The basic idea is that Elves in Middle-earth tend to age relatively quickly early in their lives, as their bodies mature physically. After that, they aged at a ratio of 100 to 1 compared to humans. In the excerpt from the book titled Aging of Elves, Tolkien explains that Galadriel had just reached maturity when she arrived in Middle-earth. The text says: Therefore, she was 22 years old when she entered Beleriand and so lived in the ratio of 100:1. With the ruin of Beleriand in ME 590, she was therefore around 28 years old.

The Lord of the Rings takes place two ages after this event. The Second Age is approximately 3,500 years long, and the Third Age is just over 3,000 years long. Add them up and then divide them by 100, and you get 65. Add that to the original 28, and, at least according to this formula, Galadriel has matured to the respectable age of 93 by the time of The Lord of the Rings. Of course, this is just one model that Tolkien explored, but it helps explain why Galadriel was more impulsive earlier in the stories and has become a calm, veteran leader by the time Frodo finds her in Lothlórien.

Scene from The Lord of the Rings
Scene from The Lord of the Rings

The village of Bree is older than Elrond – and has Hobbit inhabitants

Elrond is quite old. By the time of The Lord of the Rings, he is over six thousand years old. When you live this long, most physical structures and cities disappear and are replaced by new models. But there is a modest village, hidden up there near the Shire, that is actually older than the Elvish advisor when Frodo and his fellow Hobbits drop by for ale. That’s right. The village of Bree is older than Elrond.

The book The Fellowship of the Ring presents the Men of Bree saying: According to their own stories, they were the original inhabitants and were descendants of the first Men who ever wandered westward from the middle world. It goes on to explain: Few survived the tumults of the Old Days; but when the Kings returned again over the Great Sea, they found the Men of Bree still there, and they were still there now, when the memory of the ancient Kings had faded into the grass.

This brave little city of Men dates back to the Elder Days (code for the First Age of Middle-earth and before). By comparison, Elrond was born half a century before the end of the Elder Days. While we technically don’t have a founding date for Bree, for all intents and purposes the settlement appears to be significantly older than Elrond.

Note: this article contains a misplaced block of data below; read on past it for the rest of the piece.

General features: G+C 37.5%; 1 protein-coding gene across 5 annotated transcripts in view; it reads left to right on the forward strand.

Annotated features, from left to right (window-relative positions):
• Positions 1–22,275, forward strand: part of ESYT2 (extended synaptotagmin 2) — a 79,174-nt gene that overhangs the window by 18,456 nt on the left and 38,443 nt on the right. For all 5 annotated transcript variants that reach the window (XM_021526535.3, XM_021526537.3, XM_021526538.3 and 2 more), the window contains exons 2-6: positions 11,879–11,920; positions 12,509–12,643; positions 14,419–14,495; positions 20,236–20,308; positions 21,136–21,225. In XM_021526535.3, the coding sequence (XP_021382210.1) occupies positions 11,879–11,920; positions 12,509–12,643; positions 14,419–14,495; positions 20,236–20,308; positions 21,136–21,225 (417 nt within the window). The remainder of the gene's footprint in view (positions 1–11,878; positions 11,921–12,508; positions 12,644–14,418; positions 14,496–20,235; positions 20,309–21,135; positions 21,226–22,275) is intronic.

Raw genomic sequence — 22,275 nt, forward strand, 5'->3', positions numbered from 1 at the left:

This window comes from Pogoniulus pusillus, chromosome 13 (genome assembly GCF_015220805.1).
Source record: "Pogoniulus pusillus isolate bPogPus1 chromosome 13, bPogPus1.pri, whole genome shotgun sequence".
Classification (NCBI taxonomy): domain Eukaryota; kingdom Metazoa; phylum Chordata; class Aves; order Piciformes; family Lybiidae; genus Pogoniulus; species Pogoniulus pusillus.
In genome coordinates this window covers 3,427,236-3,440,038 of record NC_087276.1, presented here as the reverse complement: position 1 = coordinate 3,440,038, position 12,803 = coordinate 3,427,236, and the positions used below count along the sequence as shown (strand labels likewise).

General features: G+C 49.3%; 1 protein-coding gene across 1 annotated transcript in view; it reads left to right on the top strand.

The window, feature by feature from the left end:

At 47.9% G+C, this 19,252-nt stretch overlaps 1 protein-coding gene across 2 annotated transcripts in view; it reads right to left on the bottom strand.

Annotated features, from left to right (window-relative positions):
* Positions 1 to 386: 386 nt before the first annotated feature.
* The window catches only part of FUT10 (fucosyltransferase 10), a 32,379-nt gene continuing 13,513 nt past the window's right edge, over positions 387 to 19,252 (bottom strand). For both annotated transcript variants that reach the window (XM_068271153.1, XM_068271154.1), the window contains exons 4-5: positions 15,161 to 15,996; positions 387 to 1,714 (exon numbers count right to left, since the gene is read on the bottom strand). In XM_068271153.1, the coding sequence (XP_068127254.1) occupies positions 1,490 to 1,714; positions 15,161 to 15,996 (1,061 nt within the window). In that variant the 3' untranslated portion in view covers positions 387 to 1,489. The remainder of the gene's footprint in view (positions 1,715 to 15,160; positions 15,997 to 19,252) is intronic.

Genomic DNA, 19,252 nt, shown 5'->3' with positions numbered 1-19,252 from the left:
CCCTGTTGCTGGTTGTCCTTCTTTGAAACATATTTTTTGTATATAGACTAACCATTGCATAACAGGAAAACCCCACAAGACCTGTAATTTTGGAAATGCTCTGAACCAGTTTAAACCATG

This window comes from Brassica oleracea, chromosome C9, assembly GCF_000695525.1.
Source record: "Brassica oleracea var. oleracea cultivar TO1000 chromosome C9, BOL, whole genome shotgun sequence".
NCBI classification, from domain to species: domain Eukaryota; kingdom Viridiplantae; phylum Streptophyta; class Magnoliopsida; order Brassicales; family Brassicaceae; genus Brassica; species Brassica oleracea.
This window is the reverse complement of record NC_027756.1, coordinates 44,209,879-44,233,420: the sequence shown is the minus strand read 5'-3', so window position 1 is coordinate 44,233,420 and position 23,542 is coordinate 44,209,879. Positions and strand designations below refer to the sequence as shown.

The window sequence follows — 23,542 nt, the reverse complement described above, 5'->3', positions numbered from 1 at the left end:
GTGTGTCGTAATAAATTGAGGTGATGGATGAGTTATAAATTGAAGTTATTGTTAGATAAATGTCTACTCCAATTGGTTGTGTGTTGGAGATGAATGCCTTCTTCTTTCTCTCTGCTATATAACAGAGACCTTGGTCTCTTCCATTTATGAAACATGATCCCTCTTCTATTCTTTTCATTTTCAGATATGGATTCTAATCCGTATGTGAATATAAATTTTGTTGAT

Oh, and did we mention there are also Hobbits? Peter Jackson’s depiction of the city is a dirty warehouse dominated by Men. However, Tolkien’s original version is a little cleaner and more encouraging. Bree is also the only place in Middle-earth where Men and Hobbits (the Great and the Little, respectively) live in harmony together.

Aragorn in The Return of the King
Aragorn in The Return of the King

Elrond, Arwen and even Aragorn are angels

In general, most of Tolkien’s races intermarry and reproduce internally. Having a relationship with someone from another group is frowned upon, and Aragorn and Arwen’s marriage is extremely unique in the history of Middle-earth. Technically speaking, however, they are not the only human/elven marriage. At two different points, both of their lineages (which are distant) include a Man marrying an Elvenwoman. These are technically the only three official times where Tolkien records Humans and Elves getting married, and they all take place in the same family tree, which includes a ton of famous figures.

The surprise comes when the half-elven offspring aren’t the craziest part of this totally unique genealogical group. This happens way back in the beginning, when a royal Elven ancestor marries an angel. Early in the history of Middle-earth, the Elven king Thingol meets, falls in love with, and marries a lovely girl named Melian. Melian is a Maiar, a race of spirits who help oversee the affairs of the world in the name of their Creator. Some Maiar are more powerful than others, and some are corrupt, like Sauron and the Balrog. The Five Mages are also Maiar in physical bodies. In the book Unfinished Tales, Tolkien describes the Maiar as people of the angelic order, adding: The Maiar were spirits, but capable of self-incarnation, and could assume human (especially Elvish) forms.

Melian takes on a physical, humanoid form and marries her handsome Elven king. They have a daughter named Lúthien, who she meets and falls in love with a mortal named Beren. From then on, the family story is in full swing. Eventually, Elrond appears, and Galadriel’s daughter marries into the family – a family with the unique characteristic that every member related by blood is part angel.

The article is in Portuguese

Tags: Facts Lord Rings fake arent